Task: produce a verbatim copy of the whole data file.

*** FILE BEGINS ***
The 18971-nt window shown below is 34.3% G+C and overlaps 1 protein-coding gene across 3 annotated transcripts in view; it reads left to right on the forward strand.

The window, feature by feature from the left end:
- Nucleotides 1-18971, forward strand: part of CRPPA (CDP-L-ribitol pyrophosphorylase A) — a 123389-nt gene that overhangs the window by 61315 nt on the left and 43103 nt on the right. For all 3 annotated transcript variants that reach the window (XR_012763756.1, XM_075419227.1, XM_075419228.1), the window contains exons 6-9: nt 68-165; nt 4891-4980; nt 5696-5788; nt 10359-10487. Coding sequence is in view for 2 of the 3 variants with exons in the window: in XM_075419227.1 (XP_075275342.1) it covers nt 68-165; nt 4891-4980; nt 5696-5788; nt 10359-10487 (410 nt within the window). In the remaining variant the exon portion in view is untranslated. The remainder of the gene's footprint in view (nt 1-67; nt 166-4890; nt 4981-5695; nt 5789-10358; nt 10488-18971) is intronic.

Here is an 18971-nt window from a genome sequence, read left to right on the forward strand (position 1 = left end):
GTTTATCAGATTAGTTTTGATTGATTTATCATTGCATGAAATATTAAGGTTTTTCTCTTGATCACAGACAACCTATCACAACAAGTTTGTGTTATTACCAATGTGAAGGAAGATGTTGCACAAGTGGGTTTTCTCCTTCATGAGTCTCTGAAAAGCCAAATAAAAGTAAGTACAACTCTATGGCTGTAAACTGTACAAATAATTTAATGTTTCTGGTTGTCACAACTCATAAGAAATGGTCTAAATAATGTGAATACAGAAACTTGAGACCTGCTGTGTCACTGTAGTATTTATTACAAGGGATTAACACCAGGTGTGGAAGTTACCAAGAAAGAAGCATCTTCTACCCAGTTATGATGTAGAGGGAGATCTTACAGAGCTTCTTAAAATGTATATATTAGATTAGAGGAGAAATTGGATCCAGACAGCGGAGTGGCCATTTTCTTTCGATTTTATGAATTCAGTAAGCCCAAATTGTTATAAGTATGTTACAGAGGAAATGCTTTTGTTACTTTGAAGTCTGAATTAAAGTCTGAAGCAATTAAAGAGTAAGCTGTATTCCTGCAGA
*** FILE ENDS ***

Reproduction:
The 18971-nt window shown below is 34.3% G+C and overlaps 1 protein-coding gene across 3 annotated transcripts in view; it reads left to right on the forward strand.

The window, feature by feature from the left end:
- Nucleotides 1-18971, forward strand: part of CRPPA (CDP-L-ribitol pyrophosphorylase A) — a 123389-nt gene that overhangs the window by 61315 nt on the left and 43103 nt on the right. For all 3 annotated transcript variants that reach the window (XR_012763756.1, XM_075419227.1, XM_075419228.1), the window contains exons 6-9: nt 68-165; nt 4891-4980; nt 5696-5788; nt 10359-10487. Coding sequence is in view for 2 of the 3 variants with exons in the window: in XM_075419227.1 (XP_075275342.1) it covers nt 68-165; nt 4891-4980; nt 5696-5788; nt 10359-10487 (410 nt within the window). In the remaining variant the exon portion in view is untranslated. The remainder of the gene's footprint in view (nt 1-67; nt 166-4890; nt 4981-5695; nt 5789-10358; nt 10488-18971) is intronic.

Here is an 18971-nt window from a genome sequence, read left to right on the forward strand (position 1 = left end):
GTTTATCAGATTAGTTTTGATTGATTTATCATTGCATGAAATATTAAGGTTTTTCTCTTGATCACAGACAACCTATCACAACAAGTTTGTGTTATTACCAATGTGAAGGAAGATGTTGCACAAGTGGGTTTTCTCCTTCATGAGTCTCTGAAAAGCCAAATAAAAGTAAGTACAACTCTATGGCTGTAAACTGTACAAATAATTTAATGTTTCTGGTTGTCACAACTCATAAGAAATGGTCTAAATAATGTGAATACAGAAACTTGAGACCTGCTGTGTCACTGTAGTATTTATTACAAGGGATTAACACCAGGTGTGGAAGTTACCAAGAAAGAAGCATCTTCTACCCAGTTATGATGTAGAGGGAGATCTTACAGAGCTTCTTAAAATGTATATATTAGATTAGAGGAGAAATTGGATCCAGACAGCGGAGTGGCCATTTTCTTTCGATTTTATGAATTCAGTAAGCCCAAATTGTTATAAGTATGTTACAGAGGAAATGCTTTTGTTACTTTGAAGTCTGAATTAAAGTCTGAAGCAATTAAAGAGTAAGCTGTATTCCTGCAGA